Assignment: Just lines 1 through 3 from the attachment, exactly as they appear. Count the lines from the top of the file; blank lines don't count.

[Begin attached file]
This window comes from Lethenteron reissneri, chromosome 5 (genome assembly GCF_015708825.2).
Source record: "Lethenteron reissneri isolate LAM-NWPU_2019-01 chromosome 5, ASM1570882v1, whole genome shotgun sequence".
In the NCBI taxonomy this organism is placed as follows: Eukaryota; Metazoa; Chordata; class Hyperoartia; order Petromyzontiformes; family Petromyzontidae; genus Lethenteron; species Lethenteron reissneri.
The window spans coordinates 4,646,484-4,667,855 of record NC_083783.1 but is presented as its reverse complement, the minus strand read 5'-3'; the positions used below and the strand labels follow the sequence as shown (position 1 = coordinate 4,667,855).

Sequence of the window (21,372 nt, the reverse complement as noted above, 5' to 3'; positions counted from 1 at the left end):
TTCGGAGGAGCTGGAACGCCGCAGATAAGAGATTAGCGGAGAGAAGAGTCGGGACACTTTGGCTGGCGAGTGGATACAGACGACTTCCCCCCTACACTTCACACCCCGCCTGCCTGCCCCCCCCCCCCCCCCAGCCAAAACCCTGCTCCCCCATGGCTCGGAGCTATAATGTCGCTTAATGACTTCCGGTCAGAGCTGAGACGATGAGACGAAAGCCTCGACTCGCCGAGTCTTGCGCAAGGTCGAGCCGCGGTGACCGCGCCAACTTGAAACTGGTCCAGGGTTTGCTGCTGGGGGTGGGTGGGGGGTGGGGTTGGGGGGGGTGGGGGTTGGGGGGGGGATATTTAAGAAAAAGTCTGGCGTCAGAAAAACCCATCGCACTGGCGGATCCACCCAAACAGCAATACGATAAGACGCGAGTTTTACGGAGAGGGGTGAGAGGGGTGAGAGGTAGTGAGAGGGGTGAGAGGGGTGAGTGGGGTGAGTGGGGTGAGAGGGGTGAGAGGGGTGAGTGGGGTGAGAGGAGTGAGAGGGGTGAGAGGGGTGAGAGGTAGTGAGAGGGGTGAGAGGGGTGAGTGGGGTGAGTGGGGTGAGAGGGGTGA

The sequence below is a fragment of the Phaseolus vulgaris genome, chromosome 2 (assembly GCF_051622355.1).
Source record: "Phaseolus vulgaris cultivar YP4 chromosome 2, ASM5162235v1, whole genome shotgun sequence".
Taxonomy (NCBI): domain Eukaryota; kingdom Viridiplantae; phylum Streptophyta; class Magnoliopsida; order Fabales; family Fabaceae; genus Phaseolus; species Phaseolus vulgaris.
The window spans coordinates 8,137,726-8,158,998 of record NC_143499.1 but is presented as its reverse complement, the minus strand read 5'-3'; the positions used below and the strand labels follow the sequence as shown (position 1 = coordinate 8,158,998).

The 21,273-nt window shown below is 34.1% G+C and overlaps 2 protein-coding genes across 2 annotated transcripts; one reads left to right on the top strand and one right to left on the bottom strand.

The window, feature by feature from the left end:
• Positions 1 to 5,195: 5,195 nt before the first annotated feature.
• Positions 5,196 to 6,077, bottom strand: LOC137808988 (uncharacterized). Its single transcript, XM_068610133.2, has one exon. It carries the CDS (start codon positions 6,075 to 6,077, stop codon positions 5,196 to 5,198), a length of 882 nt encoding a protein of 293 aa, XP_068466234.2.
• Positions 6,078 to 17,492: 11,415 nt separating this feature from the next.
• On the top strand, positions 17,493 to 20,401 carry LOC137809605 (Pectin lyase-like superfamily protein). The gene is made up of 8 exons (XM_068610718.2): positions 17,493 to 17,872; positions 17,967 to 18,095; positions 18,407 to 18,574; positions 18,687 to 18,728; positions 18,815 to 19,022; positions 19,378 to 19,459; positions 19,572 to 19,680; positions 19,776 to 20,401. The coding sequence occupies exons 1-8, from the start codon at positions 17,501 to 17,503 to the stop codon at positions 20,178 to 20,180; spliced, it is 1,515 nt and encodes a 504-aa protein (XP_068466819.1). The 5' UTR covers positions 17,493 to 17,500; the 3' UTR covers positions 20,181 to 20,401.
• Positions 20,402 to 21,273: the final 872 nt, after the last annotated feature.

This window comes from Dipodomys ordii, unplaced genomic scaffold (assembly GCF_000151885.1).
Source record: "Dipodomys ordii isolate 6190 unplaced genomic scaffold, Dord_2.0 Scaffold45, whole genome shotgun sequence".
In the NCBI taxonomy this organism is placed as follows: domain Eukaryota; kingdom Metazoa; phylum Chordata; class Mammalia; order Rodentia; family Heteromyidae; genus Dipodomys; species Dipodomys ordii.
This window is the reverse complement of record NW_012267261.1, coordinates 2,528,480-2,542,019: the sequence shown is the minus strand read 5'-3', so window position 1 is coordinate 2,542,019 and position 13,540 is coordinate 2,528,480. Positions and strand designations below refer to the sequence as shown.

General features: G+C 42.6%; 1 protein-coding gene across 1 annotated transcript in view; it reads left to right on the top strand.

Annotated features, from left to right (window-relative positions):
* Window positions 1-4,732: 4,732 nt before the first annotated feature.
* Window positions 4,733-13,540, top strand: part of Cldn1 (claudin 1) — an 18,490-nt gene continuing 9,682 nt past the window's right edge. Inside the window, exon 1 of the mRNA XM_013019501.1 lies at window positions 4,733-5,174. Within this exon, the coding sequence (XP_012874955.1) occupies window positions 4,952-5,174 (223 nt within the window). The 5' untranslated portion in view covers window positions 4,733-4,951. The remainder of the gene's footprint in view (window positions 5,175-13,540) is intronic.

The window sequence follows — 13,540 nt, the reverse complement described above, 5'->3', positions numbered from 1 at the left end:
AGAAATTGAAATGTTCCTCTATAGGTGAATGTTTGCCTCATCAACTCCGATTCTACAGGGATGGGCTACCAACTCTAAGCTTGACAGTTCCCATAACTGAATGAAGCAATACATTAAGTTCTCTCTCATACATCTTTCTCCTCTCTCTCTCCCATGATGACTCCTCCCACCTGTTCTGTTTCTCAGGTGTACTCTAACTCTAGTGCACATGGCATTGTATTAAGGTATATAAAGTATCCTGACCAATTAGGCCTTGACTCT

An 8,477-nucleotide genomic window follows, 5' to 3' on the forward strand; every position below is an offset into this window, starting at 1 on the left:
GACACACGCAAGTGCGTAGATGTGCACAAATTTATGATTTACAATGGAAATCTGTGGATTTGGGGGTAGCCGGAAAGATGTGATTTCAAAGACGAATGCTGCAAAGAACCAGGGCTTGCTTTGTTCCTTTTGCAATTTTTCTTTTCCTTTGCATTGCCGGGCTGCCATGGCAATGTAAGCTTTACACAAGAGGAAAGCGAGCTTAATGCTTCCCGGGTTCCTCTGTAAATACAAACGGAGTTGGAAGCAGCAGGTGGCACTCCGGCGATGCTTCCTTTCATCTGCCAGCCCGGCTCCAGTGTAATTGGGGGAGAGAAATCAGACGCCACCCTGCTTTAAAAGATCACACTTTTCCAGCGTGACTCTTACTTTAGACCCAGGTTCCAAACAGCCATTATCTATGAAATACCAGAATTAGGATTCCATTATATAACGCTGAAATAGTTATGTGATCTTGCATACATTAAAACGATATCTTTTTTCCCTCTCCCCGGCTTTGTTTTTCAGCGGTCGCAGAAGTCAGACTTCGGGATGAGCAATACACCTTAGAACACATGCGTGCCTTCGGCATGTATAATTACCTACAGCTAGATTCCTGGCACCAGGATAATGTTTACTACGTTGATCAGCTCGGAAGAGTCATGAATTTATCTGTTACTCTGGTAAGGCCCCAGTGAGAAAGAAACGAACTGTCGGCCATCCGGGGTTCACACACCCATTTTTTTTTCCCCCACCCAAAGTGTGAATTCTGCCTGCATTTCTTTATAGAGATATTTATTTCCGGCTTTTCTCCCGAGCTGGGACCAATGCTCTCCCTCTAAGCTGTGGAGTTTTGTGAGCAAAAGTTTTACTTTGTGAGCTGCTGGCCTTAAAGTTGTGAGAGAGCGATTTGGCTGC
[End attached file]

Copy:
This window comes from Lethenteron reissneri, chromosome 5 (genome assembly GCF_015708825.2).
Source record: "Lethenteron reissneri isolate LAM-NWPU_2019-01 chromosome 5, ASM1570882v1, whole genome shotgun sequence".
In the NCBI taxonomy this organism is placed as follows: Eukaryota; Metazoa; Chordata; class Hyperoartia; order Petromyzontiformes; family Petromyzontidae; genus Lethenteron; species Lethenteron reissneri.